It is a sea of fire—not a sea of the kind or dimensions we know here, but much larger and fiercer, with waves made of fire, fire of a strange and fearsome kind. There is a great abyss there, in fact, of terrible flames, and one can see fire rushing about on all sides like some wild animal. … There will be no one who can resist, no one who can escape: Christ’s gentle, peaceful face will be nowhere to be seen. But as those sentenced to work the mines are given over to rough men and see no more of their families, but only their taskmasters, so it will be there—or not simply so, but much worse. For here one can appeal to the Emperor for clemency, and have the prisoner released—but there, never. They will not be released, but will remain roasting and in such agony as cannot be expressed. (Homilies on Matthew 43[44].4)

And again:

For when you hear of fire, do not suppose the fire in that world to be like this: for fire in this world burns up and makes away with anything which it takes hold of; but that fire is continually burning those who have once been seized by it, and never ceases: therefore also is it called unquenchable. For those also who have sinned must put on immortality, not for honour, but to have a constant supply of material for that punishment to work upon; and how terrible this is, speech could never depict, but from the experience of little things it is possible to form some slight notion of these great ones. For if you should ever be in a bath which has been heated more than it ought to be, think then, I pray you, on the fire of hell: or again if you are ever inflamed by some severe fever transfer your thoughts to that flame, and then you will be able clearly to discern the difference. For if a bath and a fever so afflict and distress us, what will our condition be when we have fallen into that river of fire which winds in front of the terrible judgment-seat. Then we shall gnash our teeth under the suffering of our labours and intolerable pains: but there will be no one to succour us: yea we shall groan mightily, as the flame is applied more severely to us, but we shall see no one save those who are being punished with us, and great desolation. And how should any one describe the terrors arising to our souls from the darkness? For just as that fire has no consuming power so neither has it any power of giving light: for otherwise there would not be darkness. The dismay pro­duced in us then by this, and the trembling and the great astonishment can be sufficiently realized in that day only. For in that world many and various kinds of torment and torrents of punishment are poured in upon the soul from every side. And if any one should ask, and how can the soul bear up against such a multitude of punishments and continue being chastised through interminable ages, let him consider what happens in this world, how many have often borne up against a long and severe disease. And if they have died, this has happened not because the soul was con­sumed but because the body was exhausted, so that had the latter not broken down, the soul would not have ceased being tormented. When then we have received an incorruptible and inconsumable body there is nothing to prevent the punishment being indefinitely extended. For here indeed it is impossible that the two things should coexist. I mean severity of punish­ment and permanence of being, but the one contends with the other, because the nature of the body is perishable and cannot bear the concur­rence of both: but when the imperishable state has supervened, there would be an end of this strife, and both these terrible things will keep their hold upon us for infinite time with much force.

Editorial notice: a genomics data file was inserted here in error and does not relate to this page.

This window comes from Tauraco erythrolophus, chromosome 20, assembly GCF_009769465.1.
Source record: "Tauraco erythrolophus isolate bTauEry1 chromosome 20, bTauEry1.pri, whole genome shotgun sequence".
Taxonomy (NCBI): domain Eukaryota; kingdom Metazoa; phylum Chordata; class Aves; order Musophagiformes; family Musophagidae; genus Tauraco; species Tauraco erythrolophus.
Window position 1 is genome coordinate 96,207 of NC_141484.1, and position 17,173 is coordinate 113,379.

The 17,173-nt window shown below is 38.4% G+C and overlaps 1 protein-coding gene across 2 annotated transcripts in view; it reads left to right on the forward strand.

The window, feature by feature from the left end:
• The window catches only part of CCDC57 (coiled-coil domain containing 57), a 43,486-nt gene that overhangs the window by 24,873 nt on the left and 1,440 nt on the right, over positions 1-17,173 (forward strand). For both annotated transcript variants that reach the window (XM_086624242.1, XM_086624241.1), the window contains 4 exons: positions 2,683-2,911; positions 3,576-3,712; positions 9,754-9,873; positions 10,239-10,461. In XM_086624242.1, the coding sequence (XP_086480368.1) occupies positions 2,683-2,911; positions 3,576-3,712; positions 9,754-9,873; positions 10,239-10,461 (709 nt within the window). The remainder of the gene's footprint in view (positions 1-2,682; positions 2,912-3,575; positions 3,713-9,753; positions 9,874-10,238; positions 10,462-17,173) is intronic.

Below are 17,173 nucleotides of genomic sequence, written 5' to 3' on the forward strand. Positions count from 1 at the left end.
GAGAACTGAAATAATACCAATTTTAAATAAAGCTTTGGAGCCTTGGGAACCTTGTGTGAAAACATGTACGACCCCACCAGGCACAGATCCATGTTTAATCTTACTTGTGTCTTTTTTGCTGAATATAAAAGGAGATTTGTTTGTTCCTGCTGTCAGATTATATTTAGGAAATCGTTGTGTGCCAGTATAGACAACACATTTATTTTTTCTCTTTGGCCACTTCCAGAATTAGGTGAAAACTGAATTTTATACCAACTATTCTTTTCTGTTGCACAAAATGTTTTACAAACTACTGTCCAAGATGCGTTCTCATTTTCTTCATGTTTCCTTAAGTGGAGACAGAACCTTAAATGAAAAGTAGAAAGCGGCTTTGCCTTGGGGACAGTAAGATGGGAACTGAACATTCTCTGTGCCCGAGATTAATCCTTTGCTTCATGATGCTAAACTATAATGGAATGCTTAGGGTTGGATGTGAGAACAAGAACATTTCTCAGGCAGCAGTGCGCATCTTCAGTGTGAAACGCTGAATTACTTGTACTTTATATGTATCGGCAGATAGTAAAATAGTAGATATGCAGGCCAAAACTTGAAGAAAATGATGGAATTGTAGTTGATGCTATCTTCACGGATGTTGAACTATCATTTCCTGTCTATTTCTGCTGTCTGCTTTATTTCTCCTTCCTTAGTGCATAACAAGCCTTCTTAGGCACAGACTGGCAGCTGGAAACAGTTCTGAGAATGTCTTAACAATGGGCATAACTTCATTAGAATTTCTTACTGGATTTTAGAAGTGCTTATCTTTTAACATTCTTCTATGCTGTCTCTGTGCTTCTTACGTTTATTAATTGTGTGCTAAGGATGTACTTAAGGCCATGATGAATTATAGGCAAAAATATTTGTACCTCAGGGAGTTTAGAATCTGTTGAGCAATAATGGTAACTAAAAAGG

Let us not then so dispose ourselves now as if the excessive power of the tortures were destructive of the soul: for even the body will not be able to experience this at that time, but will abide together with the soul, in a state of eternal punishment, and there will not be any end to look to beyond this. How much luxury then, and how much time will you weigh in the balance against this punishment and vengeance? Do you propose a period of a hundred years or twice as long? And what is this compared with the endless ages? For what the dream of a single day is in the midst of a whole lifetime, that the enjoyment of things here is as contrasted with the state of things to come. Is there then any one who, for the sake of seeing a good dream, would elect to be perpetually punished? Who is so senseless as to have recourse to this kind of retribution? (Ad Theod. 1.10)

Jonathan Edwards, stand aside! The Eastern Church can boast a fire-and-brimstone preacher as terrifying as you! Perhaps one might explain such passages as rhetorical enthusiasm; but still, it’s hard to see how they express a hell that is “heaven experienced differently.” Whatever the fire of hell may be, it is retributive, punitive, tormenting, destructive, and everlasting. “It is impossible,” St John insists, “that punishment and Gehenna should not exist” (In 1 Thes 8.4). In this world divine punishment is intended for our correction; in the next world, for vengeance (In Rom. Hom. 3.1). The damned are forever punished by God because they deserve to be punished. St John Chrysostom is not St Isaac the Syrian. The teaching of the Golden Mouth is important, as it provides weighty counter-evidence to the popular Orthodox view. I am unaware of a scholarly work that explore’s Chrysostom’s view of perdition in-depth, but do take a look at the chapters on judgment and hell in The Mystery of Death by Nikolaos P. Vassiliadis.